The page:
The almond orchards surely are not mortal almond orchards. They are in full bloom, some pale pink with reddish trunks, some dusty white, exultant against the clean grey clouds and misty blue mountains. The rows are carpeted with soft white petals. The beauty of the orchards is something like a wood, with all those trees slowly living and growing, and something like a garden with their neat rows. They are very awake. I think that if I wandered among them I might lose myself. The almond orchards have always bloomed, but they have never been this beautiful before.

And yet, with this beauty, I find that I am a little scared, because there is no going back to the mortal world, even if I desired it. I long, sometimes, for the comfortable world when mountains and almond trees did not awake in me such a strong and irresistible desire. I miss the safety of a predictable world. Yet I know that there is no going back. Once you have stepped into Fairy you can never truly go back, because Fairy must of its nature change you. I know that the only way to go back is through Fairy. And if the shadows are darker, then the light is brighter, beyond imagining, and is the light that I have longed for.
bonny_kate: (Default)
When you come visit me in January, before the spring is fully here, we will walk to the almond orchards. We will set out, one lazy, clear day, when the rain of the night before has washed the world clean and the air smells sweetly of rain and promises. We will walk past the school, while the sky is blue with full, white clouds, and cross the street. We will pass the strawberry stand, closed until the spring, with its hand painted signs, and neat fences supporting grapevines. We will pass the horses, and linger a moment to feed them carrots from our hand. We will walk past the new mown golden fields. The fields will be golden as never gold is, but should be. They will be golden yellow, with tinges of orange and red, glowing like the sunset or sunlight through water, golden like you only thought existed in your dreams. Underneath the gold they will be green, the new fresh green of new growth, reminding you that this gold is living gold. We will walk past the golden fields, you and I, and we will come to the almond orchards. The almond trees will be beautiful in their stark simplicity, with not a leaf to their name, but yet a hint about them that promises growth to come. We will walk past the sign that warns against trespassing, and wander along the neat rows. The branches will stand stark brown against the blue, blue sky, and a bird will be sitting on one of the branches, as perfect as a picture, but we will not have come to take pictures. We will lay on our backs in the dirt between the mounds that hold the almond trees, and we will watch the sky through the interlacing of almond branches. The cars driving past will seem impossibly far away; distant, belonging to another world. We will lay there and talk of nothing and anything, tracing shapes in the branches and clouds, until the cool damp soaks through to our backs, and we shiver from the cold. Then we will leave the almond orchards, feeling a little stiff and a bit sore from the inevitable rocks. You will love the almond orchards when you come to visit me in January, when the spring is not yet come.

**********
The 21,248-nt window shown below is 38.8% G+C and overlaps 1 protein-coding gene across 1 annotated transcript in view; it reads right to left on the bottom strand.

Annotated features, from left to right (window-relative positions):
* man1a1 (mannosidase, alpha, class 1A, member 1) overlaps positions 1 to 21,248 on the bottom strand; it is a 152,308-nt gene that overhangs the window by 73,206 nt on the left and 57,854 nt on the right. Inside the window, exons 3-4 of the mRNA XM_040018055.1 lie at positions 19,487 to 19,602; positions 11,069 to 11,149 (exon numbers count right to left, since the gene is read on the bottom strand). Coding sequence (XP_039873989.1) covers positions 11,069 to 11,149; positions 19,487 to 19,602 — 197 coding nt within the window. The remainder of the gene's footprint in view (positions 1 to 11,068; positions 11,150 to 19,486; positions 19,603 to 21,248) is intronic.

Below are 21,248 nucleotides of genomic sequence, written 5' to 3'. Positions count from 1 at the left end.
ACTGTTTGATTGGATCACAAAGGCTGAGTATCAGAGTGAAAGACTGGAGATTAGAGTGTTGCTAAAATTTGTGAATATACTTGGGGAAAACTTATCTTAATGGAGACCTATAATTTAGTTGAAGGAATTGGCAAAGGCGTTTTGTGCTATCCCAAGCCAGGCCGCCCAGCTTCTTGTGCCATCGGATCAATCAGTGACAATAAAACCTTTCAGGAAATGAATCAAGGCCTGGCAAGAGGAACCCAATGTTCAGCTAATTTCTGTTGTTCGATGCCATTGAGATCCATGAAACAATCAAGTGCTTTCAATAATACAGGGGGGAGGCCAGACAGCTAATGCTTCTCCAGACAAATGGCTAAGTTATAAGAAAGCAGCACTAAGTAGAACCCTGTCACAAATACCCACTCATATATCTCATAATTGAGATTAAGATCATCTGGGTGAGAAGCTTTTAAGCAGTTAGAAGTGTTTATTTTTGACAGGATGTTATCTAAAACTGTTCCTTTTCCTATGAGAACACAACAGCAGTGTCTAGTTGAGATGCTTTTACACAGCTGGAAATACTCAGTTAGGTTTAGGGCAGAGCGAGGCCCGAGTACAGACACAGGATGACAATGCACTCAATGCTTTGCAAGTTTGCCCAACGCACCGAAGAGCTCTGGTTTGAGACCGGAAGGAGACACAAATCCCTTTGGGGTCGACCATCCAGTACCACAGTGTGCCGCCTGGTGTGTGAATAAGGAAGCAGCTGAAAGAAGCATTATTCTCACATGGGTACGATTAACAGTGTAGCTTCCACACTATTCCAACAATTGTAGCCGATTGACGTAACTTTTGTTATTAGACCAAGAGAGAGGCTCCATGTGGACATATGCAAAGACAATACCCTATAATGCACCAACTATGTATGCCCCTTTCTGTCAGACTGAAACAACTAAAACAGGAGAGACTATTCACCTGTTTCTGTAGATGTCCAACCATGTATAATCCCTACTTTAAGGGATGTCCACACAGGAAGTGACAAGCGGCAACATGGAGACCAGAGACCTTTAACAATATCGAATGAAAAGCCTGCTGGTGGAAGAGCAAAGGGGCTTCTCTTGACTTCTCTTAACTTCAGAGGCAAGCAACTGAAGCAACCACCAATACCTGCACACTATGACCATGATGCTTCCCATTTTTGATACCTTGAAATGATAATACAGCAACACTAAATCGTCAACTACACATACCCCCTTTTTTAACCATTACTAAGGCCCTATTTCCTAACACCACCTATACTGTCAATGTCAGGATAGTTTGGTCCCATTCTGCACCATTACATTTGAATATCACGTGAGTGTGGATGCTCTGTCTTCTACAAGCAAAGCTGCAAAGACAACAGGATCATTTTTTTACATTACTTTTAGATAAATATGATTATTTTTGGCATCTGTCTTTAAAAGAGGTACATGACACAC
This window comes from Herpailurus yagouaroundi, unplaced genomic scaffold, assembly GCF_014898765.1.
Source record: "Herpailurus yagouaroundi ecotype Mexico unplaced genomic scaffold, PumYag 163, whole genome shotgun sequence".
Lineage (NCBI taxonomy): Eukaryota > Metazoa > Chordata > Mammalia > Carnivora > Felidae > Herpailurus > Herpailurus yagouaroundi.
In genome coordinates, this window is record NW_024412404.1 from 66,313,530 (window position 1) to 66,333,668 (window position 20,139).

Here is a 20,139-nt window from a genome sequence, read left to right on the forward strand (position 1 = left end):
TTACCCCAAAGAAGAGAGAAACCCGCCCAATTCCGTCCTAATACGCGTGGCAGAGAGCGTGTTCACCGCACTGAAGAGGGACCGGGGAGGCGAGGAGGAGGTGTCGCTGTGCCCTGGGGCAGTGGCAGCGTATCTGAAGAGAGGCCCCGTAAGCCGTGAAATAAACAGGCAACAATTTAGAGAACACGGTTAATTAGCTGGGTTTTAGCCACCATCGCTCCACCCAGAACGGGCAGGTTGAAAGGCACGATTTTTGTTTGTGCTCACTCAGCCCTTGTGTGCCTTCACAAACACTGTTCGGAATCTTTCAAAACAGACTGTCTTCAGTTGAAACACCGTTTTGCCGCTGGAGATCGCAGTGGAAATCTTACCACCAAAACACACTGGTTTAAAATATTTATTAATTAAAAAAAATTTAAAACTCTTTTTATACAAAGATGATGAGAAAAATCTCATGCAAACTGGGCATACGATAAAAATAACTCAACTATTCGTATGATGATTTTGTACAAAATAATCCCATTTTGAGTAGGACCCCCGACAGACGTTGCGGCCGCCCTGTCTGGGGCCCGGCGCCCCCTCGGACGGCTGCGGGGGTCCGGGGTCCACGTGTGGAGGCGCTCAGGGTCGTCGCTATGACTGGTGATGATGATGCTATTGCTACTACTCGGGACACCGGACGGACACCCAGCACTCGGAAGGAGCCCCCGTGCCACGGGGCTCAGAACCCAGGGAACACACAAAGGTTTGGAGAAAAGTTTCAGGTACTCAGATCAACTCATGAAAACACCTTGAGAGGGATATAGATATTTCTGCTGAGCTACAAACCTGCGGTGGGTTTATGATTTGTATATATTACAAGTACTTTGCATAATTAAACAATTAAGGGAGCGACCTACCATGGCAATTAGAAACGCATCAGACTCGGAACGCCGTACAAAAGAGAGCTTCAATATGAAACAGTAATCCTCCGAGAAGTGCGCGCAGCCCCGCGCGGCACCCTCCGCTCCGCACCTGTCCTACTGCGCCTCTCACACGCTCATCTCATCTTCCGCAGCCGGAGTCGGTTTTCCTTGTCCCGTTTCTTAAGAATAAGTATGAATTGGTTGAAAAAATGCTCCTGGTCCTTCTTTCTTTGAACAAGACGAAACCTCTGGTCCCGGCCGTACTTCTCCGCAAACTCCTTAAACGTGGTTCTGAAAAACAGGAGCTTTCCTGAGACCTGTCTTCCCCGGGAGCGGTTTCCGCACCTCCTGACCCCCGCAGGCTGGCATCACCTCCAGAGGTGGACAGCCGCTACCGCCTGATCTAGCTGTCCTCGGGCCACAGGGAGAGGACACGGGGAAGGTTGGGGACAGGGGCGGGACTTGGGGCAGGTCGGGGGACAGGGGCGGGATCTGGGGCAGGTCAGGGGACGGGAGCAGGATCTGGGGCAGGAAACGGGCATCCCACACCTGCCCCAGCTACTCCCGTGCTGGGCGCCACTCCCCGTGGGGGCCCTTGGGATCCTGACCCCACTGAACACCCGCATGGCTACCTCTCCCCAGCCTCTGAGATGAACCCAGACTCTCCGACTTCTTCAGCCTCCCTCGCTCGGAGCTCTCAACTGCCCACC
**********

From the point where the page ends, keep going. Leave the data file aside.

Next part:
bonny_kate: (Default)
Kate Saunders Britton

April 2017